Hey guys, welcome back. Today we have another stripey little sparrow, the Lincoln’s sparrow. This streaky sparrow has thin streaking on its face, throat, and breast but little to none on its belly. When compared to the song sparrow, I think of the streaks like this; the song sparrow’s streaks are made with a crayon, while the Lincoln’s are made with a sharp colored pencil. The thinner streaks is one way to tell them from the more abundant song sparrow. Another is the buffy coloration across the breast and on the face, particularly the “mustache” areas.
Common throughout the country, the Lincoln’s sparrow is typically secretive, but not so much so that you have to spend 4 hours waiting for it to come out (looking at you LeConte’s sparrow.) They have a somewhat unsparrow-like call, sounding a bit more like a house wren. Lincoln’s sparrows also show less geographic differences than other sparrows, both in song and plumage/coloration.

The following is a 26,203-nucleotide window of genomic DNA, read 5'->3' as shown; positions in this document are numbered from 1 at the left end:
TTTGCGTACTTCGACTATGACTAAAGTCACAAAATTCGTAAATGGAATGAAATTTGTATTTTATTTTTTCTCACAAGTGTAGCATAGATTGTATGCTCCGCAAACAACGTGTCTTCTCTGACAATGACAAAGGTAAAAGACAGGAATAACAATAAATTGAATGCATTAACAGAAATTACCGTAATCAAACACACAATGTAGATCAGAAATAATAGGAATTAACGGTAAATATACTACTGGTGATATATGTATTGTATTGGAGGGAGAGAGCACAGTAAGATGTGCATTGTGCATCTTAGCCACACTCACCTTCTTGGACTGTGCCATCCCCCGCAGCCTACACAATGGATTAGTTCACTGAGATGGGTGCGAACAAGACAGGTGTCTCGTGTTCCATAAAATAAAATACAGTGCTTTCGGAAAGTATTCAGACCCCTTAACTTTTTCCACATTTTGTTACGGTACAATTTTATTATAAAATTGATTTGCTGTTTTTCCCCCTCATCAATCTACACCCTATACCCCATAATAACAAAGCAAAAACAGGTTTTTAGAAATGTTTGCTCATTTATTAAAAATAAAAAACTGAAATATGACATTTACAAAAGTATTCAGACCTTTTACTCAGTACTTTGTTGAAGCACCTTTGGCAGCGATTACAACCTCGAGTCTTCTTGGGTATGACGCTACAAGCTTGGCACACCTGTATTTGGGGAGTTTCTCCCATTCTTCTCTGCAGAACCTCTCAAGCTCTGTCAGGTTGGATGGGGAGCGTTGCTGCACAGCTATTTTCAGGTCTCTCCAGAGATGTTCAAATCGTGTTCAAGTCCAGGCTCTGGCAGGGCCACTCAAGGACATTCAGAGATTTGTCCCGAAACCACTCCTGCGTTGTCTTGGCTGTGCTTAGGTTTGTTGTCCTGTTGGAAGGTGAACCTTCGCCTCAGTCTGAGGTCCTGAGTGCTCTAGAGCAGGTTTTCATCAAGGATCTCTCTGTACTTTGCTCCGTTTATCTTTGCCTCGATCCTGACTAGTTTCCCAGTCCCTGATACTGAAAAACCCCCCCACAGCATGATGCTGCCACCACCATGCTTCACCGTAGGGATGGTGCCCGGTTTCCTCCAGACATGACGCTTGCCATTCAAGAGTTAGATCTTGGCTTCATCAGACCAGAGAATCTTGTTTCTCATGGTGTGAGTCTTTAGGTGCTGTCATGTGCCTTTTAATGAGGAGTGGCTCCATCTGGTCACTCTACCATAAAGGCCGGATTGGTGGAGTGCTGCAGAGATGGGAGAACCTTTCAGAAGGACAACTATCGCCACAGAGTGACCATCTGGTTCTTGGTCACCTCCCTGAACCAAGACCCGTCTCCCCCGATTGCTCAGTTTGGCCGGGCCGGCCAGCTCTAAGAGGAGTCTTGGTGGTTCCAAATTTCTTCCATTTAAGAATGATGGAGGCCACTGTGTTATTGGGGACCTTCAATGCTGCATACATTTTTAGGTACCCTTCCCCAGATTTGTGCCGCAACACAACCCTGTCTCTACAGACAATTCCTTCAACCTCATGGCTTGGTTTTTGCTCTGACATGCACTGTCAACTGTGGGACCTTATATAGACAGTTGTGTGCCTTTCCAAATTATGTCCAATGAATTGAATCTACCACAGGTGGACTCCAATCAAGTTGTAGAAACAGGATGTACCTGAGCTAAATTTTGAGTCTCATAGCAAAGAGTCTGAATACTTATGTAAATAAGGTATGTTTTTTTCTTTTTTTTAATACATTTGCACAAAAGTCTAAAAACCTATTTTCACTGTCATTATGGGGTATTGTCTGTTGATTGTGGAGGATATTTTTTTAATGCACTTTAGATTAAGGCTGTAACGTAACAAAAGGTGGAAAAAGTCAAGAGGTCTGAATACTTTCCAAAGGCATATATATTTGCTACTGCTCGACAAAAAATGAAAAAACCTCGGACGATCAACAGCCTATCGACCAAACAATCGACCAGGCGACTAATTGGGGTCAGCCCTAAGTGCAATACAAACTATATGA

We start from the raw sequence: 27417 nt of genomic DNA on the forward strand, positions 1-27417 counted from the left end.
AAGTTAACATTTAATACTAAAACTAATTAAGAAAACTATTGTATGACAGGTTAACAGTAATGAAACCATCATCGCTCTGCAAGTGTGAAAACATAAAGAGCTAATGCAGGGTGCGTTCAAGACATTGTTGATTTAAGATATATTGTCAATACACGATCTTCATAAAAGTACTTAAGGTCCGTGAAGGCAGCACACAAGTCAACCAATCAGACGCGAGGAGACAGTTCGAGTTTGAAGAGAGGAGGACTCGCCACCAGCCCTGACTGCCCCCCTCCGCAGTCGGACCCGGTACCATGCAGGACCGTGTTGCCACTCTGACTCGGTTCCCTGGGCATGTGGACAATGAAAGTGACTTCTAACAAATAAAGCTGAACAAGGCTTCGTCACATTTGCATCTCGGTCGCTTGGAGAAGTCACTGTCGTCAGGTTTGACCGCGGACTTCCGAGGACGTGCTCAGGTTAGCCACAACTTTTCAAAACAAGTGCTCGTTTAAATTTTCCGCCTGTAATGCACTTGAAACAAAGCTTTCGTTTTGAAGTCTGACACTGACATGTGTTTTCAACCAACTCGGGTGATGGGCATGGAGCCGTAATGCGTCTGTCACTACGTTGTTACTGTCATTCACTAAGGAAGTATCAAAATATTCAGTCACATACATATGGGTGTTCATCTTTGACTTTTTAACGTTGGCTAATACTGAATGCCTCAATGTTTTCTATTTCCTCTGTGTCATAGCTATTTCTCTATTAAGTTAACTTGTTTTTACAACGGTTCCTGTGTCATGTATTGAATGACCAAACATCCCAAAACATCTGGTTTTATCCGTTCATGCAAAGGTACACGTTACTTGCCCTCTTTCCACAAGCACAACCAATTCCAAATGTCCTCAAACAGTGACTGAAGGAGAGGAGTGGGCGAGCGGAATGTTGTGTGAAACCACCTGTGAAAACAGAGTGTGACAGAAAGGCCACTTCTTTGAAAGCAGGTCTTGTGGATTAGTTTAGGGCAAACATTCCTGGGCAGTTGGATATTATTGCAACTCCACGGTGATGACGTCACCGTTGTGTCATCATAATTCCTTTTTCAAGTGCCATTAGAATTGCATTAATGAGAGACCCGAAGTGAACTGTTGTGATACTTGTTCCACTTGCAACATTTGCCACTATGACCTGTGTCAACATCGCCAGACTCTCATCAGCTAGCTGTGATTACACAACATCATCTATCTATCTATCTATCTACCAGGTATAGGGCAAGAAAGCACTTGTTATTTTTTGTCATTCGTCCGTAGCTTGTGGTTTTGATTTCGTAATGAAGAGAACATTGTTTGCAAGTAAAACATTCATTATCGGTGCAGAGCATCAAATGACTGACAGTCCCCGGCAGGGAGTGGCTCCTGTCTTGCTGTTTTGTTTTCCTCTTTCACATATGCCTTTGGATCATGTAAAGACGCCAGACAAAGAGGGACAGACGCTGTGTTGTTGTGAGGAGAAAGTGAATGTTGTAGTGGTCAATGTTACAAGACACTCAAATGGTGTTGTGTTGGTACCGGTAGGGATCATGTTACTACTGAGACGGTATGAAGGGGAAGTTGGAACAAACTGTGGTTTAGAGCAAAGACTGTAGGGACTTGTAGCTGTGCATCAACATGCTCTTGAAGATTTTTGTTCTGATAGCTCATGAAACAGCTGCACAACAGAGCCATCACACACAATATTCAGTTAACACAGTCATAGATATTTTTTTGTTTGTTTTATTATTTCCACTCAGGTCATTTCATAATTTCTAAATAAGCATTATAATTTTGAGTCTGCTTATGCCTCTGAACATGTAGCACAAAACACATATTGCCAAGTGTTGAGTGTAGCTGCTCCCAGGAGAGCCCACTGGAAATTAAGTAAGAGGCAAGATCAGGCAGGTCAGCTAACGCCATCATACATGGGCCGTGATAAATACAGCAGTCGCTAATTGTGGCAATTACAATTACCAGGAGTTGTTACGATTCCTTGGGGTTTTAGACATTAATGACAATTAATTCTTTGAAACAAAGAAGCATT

My first Lincoln’s sparrow was one that showed up in Central Park’s Pool, a small pond at about West 103rd St. This one wasn’t secretive at all, and I remember seeing the differences in its plumage compared to the song sparrow. I remember thinking “oh when you know what you’re looking for, they really aren’t all that similar.” Sparrows are often seen as difficult birds to ID. But I see them as a challenge of subtlety. Once you learn those subtle differences you begin to see just how unique each sparrow species is. They weren’t very common in NYC, but I would see a few in Missouri, and even more here in Ohio in the years since. Next up, a runner-up for largest gull species in the world. See you then!